Encyclopedia of Personality and Individual Differences

Living Edition
| Editors: Virgil Zeigler-Hill, Todd K. Shackelford

Actual Self

  • Cristina Măroiu
  • Laurențiu P. Maricuțoiu
Living reference work entry
DOI: https://doi.org/10.1007/978-3-319-28099-8_1435-1

Definition of the Actual Self

The term actual self was introduced by Tory Higgins in 1987, as part of his self-discrepancy theory. From this perspective, the actual self is a cognitive structure (cognitive schemata, or representation) that contains all attributes that a person believes that are self-descriptive. These self-descriptive attributes are not necessarily issued by the owner of the actual self; they also can be issued by other people. For example, if I believe that I am a punctual person, then punctuality is part of my actual self. Similarly, if my colleagues describe me as being punctual and I am aware of this description, then punctuality is an attribute contained in my actual self. In conclusion, the actual self is a cognitive structure (or schemata, or representation) that includes all self-describing attributes that a person is aware of, regardless whether these characteristics resulted from self-evaluations or evaluations provided by others.

Similar Terms: the True Self

Keywords

Cognitive Structure Negative Information Individualistic Culture Online Interaction External Contingency 
These keywords were added by machine and not by the authors. This process is experimental and the keywords may be updated as the learning algorithm improves.
This is a preview of subscription content, log in to check access.

References

  1. Bargh, J. A., McKenna, K. Y., & Fitzsimons, G. M. (2002). Can you see the real me? Activation and expression of the “true self” on the Internet. Journal of Social Issues, 58(1), 33–48. doi:10.1111/1540-4560.00247.CrossRefGoogle Scholar
  2. Bessière, K., Seay, A. F., & Kiesler, S. (2007). The ideal elf: Identity exploration in world of Warcraft. Cyberpsychology & Behavior, 10(4), 530–535. doi:10.1089/cpb.2007.9994.CrossRefGoogle Scholar
  3. Crocker, J., & Wolfe, C. T. (2001). Contingencies of self-worth. Psychological Review, 108(3), 593–623. doi:10.1037//0033-295X.108.3.593.CrossRefPubMedGoogle Scholar
  4. Gardner, W. L., Avolio, B. J., Luthans, F., May, D. R., & Walumbwa, F. (2005). “can you see the real me?” A self-based model of authentic leader and follower development. The Leadership Quarterly, 16(3), 343–372. doi:10.1016/j.leaqua.2005.03.003.CrossRefGoogle Scholar
  5. Hardin, E. E., & Lakin, J. L. (2009). The integrated self-discrepancy index: A reliable and valid measure of self-discrepancies. Journal of Personality Assessment, 91(3), 245–253. doi:10.1080/00223890902794291.CrossRefPubMedGoogle Scholar
  6. Higgins, E. T. (1987). Self-discrepancy: A theory relating self and affect. Psychological Review, 94(3), 319–340. doi:10.1037/0033-295X.94.3.319.CrossRefPubMedGoogle Scholar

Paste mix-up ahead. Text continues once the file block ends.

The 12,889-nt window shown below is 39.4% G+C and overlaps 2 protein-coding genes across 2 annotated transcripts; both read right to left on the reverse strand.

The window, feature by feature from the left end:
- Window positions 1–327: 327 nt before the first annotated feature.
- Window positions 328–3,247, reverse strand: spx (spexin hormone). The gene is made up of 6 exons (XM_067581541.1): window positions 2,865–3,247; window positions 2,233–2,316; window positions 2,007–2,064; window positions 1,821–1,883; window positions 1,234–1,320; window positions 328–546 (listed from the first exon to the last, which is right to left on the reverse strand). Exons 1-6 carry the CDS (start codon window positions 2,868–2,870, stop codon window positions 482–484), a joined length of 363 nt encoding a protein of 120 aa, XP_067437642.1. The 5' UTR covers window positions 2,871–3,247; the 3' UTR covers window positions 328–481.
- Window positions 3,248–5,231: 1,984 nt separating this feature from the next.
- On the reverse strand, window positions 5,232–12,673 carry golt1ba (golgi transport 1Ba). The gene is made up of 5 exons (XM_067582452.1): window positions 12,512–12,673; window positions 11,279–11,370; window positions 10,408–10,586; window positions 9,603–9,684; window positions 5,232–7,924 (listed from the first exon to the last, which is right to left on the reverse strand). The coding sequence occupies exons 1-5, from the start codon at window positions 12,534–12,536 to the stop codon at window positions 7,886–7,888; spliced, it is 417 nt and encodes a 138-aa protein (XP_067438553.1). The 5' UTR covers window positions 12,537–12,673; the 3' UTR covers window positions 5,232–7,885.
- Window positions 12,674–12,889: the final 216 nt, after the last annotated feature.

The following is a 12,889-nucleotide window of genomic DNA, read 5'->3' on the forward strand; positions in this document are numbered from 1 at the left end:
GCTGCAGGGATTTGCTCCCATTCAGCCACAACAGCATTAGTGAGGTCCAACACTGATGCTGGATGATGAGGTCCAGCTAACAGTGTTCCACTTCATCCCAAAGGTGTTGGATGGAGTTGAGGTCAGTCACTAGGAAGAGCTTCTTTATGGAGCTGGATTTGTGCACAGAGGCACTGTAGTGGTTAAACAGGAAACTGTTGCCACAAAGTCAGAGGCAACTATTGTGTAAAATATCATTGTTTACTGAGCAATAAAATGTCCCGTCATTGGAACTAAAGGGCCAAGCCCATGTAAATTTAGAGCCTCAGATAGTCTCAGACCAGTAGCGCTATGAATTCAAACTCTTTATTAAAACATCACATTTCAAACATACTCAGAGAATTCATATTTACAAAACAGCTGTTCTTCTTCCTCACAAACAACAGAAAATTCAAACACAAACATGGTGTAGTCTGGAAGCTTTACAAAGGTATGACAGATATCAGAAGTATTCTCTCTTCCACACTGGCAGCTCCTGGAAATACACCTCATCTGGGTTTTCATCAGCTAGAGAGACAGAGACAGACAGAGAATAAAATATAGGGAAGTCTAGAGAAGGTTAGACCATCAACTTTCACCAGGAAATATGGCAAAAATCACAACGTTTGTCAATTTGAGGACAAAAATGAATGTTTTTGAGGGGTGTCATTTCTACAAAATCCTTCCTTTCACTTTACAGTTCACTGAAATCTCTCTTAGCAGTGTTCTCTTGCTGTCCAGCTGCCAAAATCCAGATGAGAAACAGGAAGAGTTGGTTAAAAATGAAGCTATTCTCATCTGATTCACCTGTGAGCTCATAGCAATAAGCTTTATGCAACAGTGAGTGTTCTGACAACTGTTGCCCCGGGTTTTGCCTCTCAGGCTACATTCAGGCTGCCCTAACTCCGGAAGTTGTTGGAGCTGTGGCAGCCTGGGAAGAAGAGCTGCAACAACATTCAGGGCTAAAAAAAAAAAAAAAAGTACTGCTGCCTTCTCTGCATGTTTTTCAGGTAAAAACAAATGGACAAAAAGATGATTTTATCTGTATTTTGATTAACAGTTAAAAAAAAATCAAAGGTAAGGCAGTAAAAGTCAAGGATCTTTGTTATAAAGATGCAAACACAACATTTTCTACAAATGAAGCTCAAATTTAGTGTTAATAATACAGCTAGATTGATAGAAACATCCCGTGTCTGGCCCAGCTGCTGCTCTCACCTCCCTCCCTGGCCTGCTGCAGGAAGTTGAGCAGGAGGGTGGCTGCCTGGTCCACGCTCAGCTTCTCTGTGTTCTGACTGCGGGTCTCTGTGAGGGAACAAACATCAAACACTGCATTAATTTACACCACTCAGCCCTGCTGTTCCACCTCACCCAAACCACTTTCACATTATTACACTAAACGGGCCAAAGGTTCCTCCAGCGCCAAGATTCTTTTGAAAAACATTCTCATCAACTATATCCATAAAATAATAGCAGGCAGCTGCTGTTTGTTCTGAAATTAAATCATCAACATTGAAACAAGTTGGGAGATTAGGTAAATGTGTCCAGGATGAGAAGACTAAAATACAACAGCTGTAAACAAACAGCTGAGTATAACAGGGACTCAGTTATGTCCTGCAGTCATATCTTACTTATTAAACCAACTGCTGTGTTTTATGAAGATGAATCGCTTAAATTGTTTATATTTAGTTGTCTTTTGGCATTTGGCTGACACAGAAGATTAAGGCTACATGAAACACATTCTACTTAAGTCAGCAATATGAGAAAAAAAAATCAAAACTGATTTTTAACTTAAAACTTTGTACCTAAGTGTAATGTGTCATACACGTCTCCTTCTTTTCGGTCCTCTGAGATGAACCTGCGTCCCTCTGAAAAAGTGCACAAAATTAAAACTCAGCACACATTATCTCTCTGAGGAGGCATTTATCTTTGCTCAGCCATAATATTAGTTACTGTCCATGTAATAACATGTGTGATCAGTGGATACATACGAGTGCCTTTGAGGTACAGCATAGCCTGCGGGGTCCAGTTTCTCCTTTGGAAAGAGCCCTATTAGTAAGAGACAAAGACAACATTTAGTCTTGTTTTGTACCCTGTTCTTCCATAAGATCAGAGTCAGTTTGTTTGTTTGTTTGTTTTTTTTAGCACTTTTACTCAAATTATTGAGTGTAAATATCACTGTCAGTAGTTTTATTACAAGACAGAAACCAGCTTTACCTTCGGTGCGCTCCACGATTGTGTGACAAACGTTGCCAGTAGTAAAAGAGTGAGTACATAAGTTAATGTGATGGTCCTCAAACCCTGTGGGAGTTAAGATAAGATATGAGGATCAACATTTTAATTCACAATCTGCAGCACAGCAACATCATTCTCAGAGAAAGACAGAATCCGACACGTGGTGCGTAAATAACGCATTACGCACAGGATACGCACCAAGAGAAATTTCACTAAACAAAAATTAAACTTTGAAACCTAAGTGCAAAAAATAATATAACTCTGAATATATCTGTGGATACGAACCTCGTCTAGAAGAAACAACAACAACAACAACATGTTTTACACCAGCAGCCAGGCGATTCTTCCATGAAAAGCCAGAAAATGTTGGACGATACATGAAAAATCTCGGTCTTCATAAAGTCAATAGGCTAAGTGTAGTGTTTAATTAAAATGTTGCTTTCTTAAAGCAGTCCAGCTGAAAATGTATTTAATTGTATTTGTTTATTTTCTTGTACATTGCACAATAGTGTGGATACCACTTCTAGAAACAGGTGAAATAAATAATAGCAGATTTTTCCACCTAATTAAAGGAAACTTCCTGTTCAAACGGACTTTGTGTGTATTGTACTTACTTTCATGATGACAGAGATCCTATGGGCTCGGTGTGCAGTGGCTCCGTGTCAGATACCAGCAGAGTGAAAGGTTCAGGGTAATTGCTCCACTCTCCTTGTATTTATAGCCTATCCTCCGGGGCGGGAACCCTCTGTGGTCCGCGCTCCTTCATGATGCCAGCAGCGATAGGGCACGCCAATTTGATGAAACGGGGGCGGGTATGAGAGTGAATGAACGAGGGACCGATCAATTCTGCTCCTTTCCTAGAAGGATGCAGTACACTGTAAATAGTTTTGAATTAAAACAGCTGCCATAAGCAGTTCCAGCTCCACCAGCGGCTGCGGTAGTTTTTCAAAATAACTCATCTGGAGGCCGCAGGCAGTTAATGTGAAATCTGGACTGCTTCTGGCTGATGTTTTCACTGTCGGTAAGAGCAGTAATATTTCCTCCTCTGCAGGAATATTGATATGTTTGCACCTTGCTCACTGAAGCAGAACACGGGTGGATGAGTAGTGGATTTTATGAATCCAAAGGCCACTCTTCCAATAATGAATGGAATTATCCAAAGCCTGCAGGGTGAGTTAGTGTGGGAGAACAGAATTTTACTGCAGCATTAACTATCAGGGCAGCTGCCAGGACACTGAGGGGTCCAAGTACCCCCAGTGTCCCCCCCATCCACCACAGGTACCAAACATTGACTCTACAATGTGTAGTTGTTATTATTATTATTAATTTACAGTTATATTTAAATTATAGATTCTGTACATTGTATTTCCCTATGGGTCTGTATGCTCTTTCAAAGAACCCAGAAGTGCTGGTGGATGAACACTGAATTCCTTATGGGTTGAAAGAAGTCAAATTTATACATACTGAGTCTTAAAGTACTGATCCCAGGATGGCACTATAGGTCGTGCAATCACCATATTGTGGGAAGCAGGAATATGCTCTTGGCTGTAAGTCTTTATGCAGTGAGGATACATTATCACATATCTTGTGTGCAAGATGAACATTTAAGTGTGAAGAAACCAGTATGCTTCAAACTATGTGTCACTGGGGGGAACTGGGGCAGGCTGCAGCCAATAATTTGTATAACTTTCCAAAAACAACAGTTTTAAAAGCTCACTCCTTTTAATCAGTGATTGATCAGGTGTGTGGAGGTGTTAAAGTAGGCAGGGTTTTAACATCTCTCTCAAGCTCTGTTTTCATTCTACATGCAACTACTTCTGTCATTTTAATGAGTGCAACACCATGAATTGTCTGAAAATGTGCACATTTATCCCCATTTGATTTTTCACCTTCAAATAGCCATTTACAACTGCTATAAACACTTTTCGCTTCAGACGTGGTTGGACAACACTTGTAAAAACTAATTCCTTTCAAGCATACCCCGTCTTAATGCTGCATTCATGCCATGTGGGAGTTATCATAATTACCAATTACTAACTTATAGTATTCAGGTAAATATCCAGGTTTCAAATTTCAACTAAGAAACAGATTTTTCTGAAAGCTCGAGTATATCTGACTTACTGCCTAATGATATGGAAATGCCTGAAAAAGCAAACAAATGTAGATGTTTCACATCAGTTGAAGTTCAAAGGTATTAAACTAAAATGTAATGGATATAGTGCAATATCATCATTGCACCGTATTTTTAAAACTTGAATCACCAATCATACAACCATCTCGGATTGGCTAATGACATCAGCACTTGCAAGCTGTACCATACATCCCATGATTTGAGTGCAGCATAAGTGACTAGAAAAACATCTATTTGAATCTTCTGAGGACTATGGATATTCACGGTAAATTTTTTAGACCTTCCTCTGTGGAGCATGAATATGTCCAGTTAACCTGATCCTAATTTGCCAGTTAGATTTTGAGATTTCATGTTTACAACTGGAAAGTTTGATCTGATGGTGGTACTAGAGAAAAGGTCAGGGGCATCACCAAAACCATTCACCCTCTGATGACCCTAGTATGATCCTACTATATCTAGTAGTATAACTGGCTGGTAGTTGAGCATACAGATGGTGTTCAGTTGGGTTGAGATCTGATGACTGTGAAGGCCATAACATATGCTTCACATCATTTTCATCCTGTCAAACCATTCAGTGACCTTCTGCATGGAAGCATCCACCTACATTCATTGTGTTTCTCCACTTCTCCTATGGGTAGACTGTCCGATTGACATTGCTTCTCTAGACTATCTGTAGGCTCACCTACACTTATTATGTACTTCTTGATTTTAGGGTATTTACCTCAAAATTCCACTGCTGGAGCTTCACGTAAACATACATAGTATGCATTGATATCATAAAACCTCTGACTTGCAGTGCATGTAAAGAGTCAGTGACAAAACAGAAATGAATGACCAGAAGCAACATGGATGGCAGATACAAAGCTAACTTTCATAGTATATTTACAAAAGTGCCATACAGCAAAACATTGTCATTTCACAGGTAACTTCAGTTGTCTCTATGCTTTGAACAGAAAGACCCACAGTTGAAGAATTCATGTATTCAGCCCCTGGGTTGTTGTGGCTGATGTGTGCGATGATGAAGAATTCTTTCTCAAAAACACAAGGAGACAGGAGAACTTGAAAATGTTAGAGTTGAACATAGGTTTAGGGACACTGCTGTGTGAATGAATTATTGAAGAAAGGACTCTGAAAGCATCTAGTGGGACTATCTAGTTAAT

7. Higgins, E. T., Klein, R., & Strauman, T. (1985). Self-concept discrepancy theory: A psychological model for distinguishing among different aspects of depression and anxiety. Social Cognition, 3(1), 51–76. doi:10.1521/soco.1985.3.1.51.CrossRefGoogle Scholar
  8. Hoge, D. R., & McCarthy, J. D. (1983). Issues of validity and reliability in the use of real–ideal discrepancy scores to measure self-regard. Journal of Personality and Social Psychology, 44(5), 1048–1055. doi:10.1037/0022-3514.44.5.1048.CrossRefGoogle Scholar
  9. Markus, H. R., & Kitayama, S. (1991). Culture and the self: Implications for cognition, emotion, and motivation. Psychological Review, 98(2), 224–253. doi:10.1037/0033-295X.98.2.224.CrossRefGoogle Scholar
  10. Paulhus, D. L., & John, O. P. (1998). Egoistic and moralistic biases in self-perception: The interplay of self-deceptive styles with basic traits and motives. Journal of Personality, 66(6), 1025–1060. doi:10.1111/1467-6494.00041.CrossRefGoogle Scholar
  11. Robins, G., & Boldero, J. (2003). Relational discrepancy theory: The implications of self-discrepancy theory for dyadic relationships and for the emergence of social structure. Personality and Social Psychology Review, 7(1), 56–74. doi:10.1207/S15327957PSPR0701_4.CrossRefPubMedGoogle Scholar
  12. Rogers, C. (1951). Client-centered therapy. Boston: Houghton-Mifflin.Google Scholar
  13. Schmitt, D. P., & Allik, J. (2005). Simultaneous administration of the Rosenberg self-esteem scale in 53 nations: Exploring the universal and culture-specific features of global self-esteem. Journal of Personality and Social Psychology, 89(4), 623–642. doi:10.1037/0022-3514.89.4.623.CrossRefPubMedGoogle Scholar
  14. Sirgy, M. J., Grewal, D., & Mangleburg, T. (2000). Retail environment, self-congruity, and retail patronage: An integrative model and a research agenda. Journal of Business Research, 49(2), 127–138. doi:10.1016/S0148-2963(99)00009-0.CrossRefGoogle Scholar

Copyright information

© Springer International Publishing AG 2017

Authors and Affiliations

  1. 1.Department of PsychologyWest University of TimișoaraTimișoaraRomania

Section editors and affiliations

  • Ilan Dar-Nimrod
    • 1
  1. 1.University of SydneySydneyAustralia